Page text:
Gregor Townsend’s overriding message to Ali Price following his selection for The British & Irish Lions was crystal clear: grasp this opportunity with both hands.
The scrum-half was one of eight players from Scotland named in Warren Gatland’s 37-man squad, forming the country’s largest touring contingent for the Lions in 32 years.
Price played a key role for Townsend’s Scotland in this year’s Six Nations, orchestrating historic away wins against England and France in the same season for the first time since 1926.
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Townsend, who toured with the Lions in 1997 and is one of Gatland’s assistants, contacted Price to congratulate him after the announcement along with 2009 tourist Mike Blair.
But after the formalities were over, the two Scottish legends got down to business and warned 28-year-old Price not to settle for just making the squad and give this honour his all.
“[Gregor] rang us, I think he rang all the Scottish boys shortly after the squad announcement and congratulated us and told us just to do what we’d been doing for Scotland,” he said.
“Do what we’ve been doing for our country and don’t shy away from any opportunity you’ve been given. I also got a great message from Mike Blair as well when we flew out.
“He said, ‘It’s brilliant you’ve been selected and made the squad but don’t just be satisfied with that, you’re there because you’re one of the best three and it’s for you to make the most of’.”
As it was, Price had little time to come to terms with his first Lions call-up, with the Glasgow Warrior back in action for his club the next day in a 29-19 triumph over Edinburgh.
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“I had a game the next after squad announcement, so I had to quickly focus back on playing which I probably needed to be fair, it brings you back down to earth,” he said.
“No one is here to make up the numbers and I’d be lying if I said I was just happy to be here, obviously everyone is just happy to be here but we want to be involved as much as we can.
“Like I’ve said, those three games at the end of the Tour are what we’re all gunning for and when the games start coming and the squads start getting selected then everyone is competitive.
“It’s just about taking your opportunities when you get them in the games.”
The 2021 squad features the highest number of Scots to represent the Lions in the professional era while of those selected, only Stuart Hogg and Finn Russell have previous touring experience.
And Price, who made his international debut in 2016 and has since won 42 caps for his country, explained he is still adjusting to the different dynamic of the Lions since arriving in Jersey.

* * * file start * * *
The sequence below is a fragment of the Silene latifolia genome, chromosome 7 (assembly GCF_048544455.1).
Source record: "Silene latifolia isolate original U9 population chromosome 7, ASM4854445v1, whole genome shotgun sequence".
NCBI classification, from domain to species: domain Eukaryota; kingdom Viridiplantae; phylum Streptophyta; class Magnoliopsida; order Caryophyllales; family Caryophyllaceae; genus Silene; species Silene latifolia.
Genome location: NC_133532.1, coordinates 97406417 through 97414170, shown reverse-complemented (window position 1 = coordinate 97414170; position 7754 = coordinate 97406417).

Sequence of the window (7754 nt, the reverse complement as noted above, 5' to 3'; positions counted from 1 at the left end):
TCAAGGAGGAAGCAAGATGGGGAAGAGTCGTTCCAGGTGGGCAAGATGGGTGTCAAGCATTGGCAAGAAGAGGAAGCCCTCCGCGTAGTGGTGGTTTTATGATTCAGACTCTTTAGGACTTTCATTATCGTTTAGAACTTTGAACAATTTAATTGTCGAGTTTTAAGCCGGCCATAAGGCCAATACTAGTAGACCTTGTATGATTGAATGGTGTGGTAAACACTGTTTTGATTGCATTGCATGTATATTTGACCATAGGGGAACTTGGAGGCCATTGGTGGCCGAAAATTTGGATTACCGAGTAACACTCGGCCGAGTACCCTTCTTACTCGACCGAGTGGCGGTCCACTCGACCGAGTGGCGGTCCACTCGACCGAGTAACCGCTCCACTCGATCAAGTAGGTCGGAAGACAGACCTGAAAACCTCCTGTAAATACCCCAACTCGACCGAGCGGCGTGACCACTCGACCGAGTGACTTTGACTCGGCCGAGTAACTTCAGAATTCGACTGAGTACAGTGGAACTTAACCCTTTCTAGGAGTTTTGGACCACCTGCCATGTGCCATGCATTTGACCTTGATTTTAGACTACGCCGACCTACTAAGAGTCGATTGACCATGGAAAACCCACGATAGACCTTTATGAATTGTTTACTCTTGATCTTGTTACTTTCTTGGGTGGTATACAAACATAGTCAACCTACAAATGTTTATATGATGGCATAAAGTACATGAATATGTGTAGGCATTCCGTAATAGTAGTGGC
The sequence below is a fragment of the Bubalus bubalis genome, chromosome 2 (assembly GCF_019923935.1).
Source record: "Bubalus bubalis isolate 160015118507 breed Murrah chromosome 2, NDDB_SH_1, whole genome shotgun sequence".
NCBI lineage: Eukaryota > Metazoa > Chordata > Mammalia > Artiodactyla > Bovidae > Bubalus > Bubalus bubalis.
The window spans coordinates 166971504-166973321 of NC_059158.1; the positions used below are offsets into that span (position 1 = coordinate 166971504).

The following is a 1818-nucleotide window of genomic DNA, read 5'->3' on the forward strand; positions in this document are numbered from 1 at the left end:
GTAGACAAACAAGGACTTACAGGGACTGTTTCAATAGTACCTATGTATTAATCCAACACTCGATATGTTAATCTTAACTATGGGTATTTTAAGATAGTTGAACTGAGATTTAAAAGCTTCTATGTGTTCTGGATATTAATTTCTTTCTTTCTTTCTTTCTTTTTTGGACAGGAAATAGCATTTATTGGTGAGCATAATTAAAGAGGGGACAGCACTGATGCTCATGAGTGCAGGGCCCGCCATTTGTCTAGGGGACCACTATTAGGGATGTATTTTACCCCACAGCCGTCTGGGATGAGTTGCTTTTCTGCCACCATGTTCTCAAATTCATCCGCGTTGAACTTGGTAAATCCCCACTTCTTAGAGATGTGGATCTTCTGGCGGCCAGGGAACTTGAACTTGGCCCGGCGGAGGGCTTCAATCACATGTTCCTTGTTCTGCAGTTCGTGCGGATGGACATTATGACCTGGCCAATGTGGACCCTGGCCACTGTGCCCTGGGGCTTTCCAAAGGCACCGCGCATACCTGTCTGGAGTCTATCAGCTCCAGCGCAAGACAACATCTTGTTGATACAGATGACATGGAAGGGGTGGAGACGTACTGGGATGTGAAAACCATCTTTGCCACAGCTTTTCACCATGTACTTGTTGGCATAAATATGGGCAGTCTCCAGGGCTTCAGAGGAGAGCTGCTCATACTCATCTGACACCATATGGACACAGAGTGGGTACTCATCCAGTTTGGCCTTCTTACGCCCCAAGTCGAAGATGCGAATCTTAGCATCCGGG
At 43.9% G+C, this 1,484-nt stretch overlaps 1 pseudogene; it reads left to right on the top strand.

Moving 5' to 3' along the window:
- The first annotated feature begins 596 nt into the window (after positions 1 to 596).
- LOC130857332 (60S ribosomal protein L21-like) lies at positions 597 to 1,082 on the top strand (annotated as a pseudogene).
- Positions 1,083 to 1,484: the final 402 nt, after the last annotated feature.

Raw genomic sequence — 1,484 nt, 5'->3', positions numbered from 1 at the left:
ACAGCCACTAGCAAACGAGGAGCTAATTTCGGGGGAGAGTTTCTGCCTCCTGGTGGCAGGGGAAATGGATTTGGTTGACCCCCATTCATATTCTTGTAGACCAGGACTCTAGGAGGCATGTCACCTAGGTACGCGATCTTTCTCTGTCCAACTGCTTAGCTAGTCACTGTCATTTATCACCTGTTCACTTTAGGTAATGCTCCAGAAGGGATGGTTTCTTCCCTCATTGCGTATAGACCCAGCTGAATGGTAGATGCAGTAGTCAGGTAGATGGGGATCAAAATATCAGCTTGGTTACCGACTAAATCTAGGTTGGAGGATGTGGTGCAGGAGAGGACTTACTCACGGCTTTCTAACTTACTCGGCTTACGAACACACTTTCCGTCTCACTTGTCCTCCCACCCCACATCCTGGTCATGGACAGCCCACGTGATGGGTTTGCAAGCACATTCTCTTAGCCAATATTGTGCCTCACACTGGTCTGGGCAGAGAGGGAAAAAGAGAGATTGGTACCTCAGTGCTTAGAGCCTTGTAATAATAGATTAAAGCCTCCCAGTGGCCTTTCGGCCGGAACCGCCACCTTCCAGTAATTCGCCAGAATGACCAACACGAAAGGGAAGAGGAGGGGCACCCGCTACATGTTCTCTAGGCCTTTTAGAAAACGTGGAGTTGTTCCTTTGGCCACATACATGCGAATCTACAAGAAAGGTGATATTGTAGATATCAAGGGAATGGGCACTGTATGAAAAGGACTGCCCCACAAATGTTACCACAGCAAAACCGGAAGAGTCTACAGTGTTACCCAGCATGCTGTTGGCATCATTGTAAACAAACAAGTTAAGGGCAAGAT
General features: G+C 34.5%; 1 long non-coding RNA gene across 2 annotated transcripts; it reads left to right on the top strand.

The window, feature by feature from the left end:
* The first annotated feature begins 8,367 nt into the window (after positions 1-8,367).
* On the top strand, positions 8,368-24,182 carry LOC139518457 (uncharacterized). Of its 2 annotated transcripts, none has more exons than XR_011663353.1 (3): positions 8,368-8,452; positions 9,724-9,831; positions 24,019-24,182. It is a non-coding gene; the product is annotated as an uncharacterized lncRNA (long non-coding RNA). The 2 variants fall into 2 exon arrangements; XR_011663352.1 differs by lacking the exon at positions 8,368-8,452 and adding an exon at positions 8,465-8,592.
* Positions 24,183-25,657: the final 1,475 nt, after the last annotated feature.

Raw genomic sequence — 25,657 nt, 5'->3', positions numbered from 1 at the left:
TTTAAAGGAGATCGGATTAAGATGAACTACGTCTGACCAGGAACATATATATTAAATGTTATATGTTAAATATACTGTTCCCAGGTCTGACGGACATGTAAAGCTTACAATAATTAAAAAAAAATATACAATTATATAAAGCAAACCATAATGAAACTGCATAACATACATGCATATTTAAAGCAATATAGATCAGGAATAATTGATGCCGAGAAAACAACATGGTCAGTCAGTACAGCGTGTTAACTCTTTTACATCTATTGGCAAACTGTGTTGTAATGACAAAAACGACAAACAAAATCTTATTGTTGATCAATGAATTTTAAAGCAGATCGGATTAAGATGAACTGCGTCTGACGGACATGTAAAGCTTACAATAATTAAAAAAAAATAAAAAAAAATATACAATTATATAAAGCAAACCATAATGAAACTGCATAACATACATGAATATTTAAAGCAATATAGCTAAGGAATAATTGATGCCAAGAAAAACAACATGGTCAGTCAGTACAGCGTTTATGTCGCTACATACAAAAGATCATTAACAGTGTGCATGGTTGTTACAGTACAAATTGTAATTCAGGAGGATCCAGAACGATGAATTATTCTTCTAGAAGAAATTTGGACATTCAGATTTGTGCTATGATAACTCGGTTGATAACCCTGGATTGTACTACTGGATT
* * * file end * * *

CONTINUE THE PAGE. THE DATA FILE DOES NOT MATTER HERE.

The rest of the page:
“It’s quite a strange situation to come into a squad for the first time I guess and there’s a lot of big personalities and players you’ve watched play, or played against at international level,” he said.
“At the same time, it’s a brilliant opportunity and we’re all here to compete for a place in the Test side come the end of the Tour and at the same time, we’re going there to win the series.
“It’s a bit daunting but at the same time it’s an opportunity you don’t want to let pass you by and kind of coast through, you want to put your best foot forward, put yourself out there.”
For Price and the rest of the Scottish contingent, all eyes are now on The Vodafone 1888 Cup clash with Japan on June 26 at BT Murrayfield in front of 16,500 supporters.
And it’s safe to say a chance to earn his first Lions Test cap at the home of the national team is more than enough motivation to drive Price in training over the coming days.
“I’ve just got to put my best foot forward in training over the next couple of weeks and it’s massive for all the Scottish players to try and get themselves involved in the 23,” he said.
“Up in Edinburgh our friends and family will be able to come and watch, albeit from the stands and there will be no meet and greet after the game, but they will be able to be there.
“For most of the Scottish lads, bar Hoggy [Stuart Hogg] and Finn [Russell], it’s an opportunity to get your first game under your belt for the Lions, it’s a big carrot at the end of these two weeks.
“I’m really looking forward to it [having the fans back]. I’ve seen a few games down in the Premiership where they have started to get three, four thousand back in stadiums.
“It does make a massive difference to the energy of the place and watching the football starting now with the Euros, just having fans back creates a buzz around the place.
“As players you can feed off that and there’s nothing better to be honest.”